Safe Milk Coalition asks lawmakers to refrain from supporting raw milk bill
A bi-partisan coalition of dairy, veterinary and public health groups is working to make sure there is no bill in this year's legislative session to allow the widespread sale of raw milk in Wisconsin.
The Wisconsin Safe Milk Coalition circulated a letter to lawmakers in late February asking them to not co-sponsor or support raw milk legislation.
Shawn Pfaff of Capitol Consultants, a lobbying firm, talked about the real possibility that raw milk legislation could be passed this year. He spoke at Ag Day at the Capital, (March 6) an annual event that brings farmers to Madison to lobby their representatives in the Legislature.
In 2010 when lawmakers passed a bill allowing the sale of raw milk, it happened based on a coalition of legislators on the left and on the right, who saw it as an issue of personal choice, he said.
In the end it was a coalition that included the public health community that convinced Gov. Jim Doyle to veto the bill.
"I, like many of you, had raw milk until I was 15, so I know what the first question is that you're going to ask," he told the 450 or so farmers assembled as Ag Day.
He said that it's important to remember what pasteurization is and why it was instituted for milk. It is used to heat milk to a specific temperature for a given amount of time to reduce the pathogens in milk.
In its letter to lawmakers, the coalition cited nearly 120 raw milk "outbreaks" in the United States since 1998. Of that number the majority (86) of them came from unpasteurized - often called "raw" - bottled milk, which resulted in 2,147 illnesses and two deaths.
The numbers came from the "Real Raw Milk Facts" working group that gathered information from the Centers for Disease Control database and from news reports across the United States.
Pfaff said raw milk accounts for 1 percent of U.S. milk sales and 99 percent of the milk-related illnesses.
The sale of raw milk is legal in 28 states, but not in Wisconsin. "Why not Wisconsin," said Pfaff. "Two big reasons - one is our $27 billion dairy industry and the proud dairy heritage and history in the state."
The other is the state's strong medical community, he said. Hospitals, veterinarians, doctors' groups and public health officials joined with dairy interests to create the Safe Milk Coalition three years ago and they still feel the state would be better off if there was no legislation allowing the sale of raw milk.
Currently, only "incidental" sales of raw milk are allowed. Farmers who produce their own milk are also allowed to consume it.
For dairy farmers and processors there is concern that any problems with raw milk would affect the state's $27 billion dairy industry. "We are concerned because we care about dairy dearly."
Raw milk was a hot issue in the 2009-10 legislative session and was the last issue to be resolved during that session.
At that time, a bill to allow the sale of raw milk passed the Democrat-controlled Senate on a 25-8 vote and passed the Democrat-controlled Assembly on a 64-35 vote, with many lawmakers from the Republican side supporting it.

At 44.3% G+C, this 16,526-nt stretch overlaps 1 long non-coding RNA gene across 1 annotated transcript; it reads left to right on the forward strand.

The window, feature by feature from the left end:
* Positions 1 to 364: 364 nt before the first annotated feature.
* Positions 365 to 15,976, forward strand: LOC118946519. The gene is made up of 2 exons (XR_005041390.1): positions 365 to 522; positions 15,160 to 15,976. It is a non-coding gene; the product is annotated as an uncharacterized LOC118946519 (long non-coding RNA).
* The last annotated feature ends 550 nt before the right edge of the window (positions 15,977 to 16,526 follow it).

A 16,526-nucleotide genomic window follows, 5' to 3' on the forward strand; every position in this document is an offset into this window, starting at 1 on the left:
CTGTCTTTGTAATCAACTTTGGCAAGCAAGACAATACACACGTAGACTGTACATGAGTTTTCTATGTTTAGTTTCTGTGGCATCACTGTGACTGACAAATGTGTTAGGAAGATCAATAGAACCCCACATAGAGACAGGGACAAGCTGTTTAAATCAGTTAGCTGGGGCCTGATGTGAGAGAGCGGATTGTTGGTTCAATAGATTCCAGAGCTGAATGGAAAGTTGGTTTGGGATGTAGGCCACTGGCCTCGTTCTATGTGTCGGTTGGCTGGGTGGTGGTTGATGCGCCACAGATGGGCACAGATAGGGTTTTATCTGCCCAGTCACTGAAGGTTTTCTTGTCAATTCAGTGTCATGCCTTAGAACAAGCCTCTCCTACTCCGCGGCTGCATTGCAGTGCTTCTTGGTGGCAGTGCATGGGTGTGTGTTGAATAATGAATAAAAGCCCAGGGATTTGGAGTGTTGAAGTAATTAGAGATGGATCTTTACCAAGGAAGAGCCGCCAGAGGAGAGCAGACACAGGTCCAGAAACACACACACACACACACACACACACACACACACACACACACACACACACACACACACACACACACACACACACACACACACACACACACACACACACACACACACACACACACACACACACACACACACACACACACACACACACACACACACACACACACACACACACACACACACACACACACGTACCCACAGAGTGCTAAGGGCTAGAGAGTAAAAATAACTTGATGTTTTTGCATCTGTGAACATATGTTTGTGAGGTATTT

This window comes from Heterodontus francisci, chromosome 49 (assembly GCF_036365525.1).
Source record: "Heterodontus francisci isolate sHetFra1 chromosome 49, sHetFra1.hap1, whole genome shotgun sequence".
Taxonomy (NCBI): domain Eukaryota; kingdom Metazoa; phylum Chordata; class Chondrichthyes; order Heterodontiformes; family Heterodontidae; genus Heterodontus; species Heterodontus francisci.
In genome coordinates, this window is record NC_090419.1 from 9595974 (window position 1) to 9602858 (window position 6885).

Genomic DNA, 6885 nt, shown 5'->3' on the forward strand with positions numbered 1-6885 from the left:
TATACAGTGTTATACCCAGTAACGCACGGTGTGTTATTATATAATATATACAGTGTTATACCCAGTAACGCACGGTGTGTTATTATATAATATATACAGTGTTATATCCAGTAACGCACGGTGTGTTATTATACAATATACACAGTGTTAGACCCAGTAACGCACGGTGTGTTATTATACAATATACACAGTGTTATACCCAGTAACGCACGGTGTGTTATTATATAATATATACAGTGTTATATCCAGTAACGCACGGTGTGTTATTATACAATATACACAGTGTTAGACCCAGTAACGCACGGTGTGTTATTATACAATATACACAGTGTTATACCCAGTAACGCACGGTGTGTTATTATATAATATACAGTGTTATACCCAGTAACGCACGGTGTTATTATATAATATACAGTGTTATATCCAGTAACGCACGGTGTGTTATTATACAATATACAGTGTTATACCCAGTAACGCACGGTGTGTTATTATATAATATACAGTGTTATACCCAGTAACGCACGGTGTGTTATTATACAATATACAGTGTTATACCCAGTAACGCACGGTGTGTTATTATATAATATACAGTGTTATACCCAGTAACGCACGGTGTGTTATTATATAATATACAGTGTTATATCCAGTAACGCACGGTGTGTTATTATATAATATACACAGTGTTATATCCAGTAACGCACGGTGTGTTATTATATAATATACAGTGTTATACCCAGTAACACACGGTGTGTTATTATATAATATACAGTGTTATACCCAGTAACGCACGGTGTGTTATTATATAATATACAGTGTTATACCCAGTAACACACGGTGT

When Doyle vetoed the measure he said that he had listened to people on both sides of the issue but was swayed by the public health community, which was almost unanimous in its opposition to the measure.
Pfaff said Doyle sat down with officials from Marshfield Clinic and others in the public health community. "It seems a pretty risky proposition to move forward with it," the governor said then, in his veto message.
Following the veto, a Raw Milk Task Force was created by then state Agriculture Secretary Rod Nilsestuen to explore any possible ways that raw milk could be sold in the state. A committee made up of various factions including dairy companies, scientists and farmers who wanted to sell raw milk met and hammered out a set of recommendations.
The final report from that task force was published on the website of the Department of Agriculture, Trade and Consumer Protection but no other action has been taken.
NO BILL YET
Pfaff said there is no legislative bill that has yet been proposed this session, but there has been talk that one could be introduced this fall, after the biennial budget process has been concluded.
"The political dynamics have changed significantly since the 2010 raw milk veto," he said. "Nearly 60 percent of today's lawmakers weren't around and haven't had to vote or take a position on it."
The Wisconsin Safe Milk Coalition is out there now on this issue, he said, because they want to take an early advocacy position. "Three years ago the raw milk movement kind of took us by surprise. They were flying under the radar. We never thought the state would move a raw milk bill forward."
The coalition's message to lawmakers now is that "you can't make an unsafe product safe."
A lot of lawmakers have parents or grandparents who were farmers and many consumed raw milk as kids. For some, the whole raw milk question becomes one of personal choice or "I grew up on this."
Pfaff said that in 2011 there was a disease outbreak that was related to raw milk in Racine County. Sixteen fourth-graders became ill after drinking raw milk at a classmate's birthday party and one was hospitalized, he said.
"Why would we jeopardize the dairy industry with this?" he asked.
Pfaff encouraged farmers to talk to their lawmakers about this issue and head it off before it becomes a proposed bill. "Lawmakers count how many calls they get."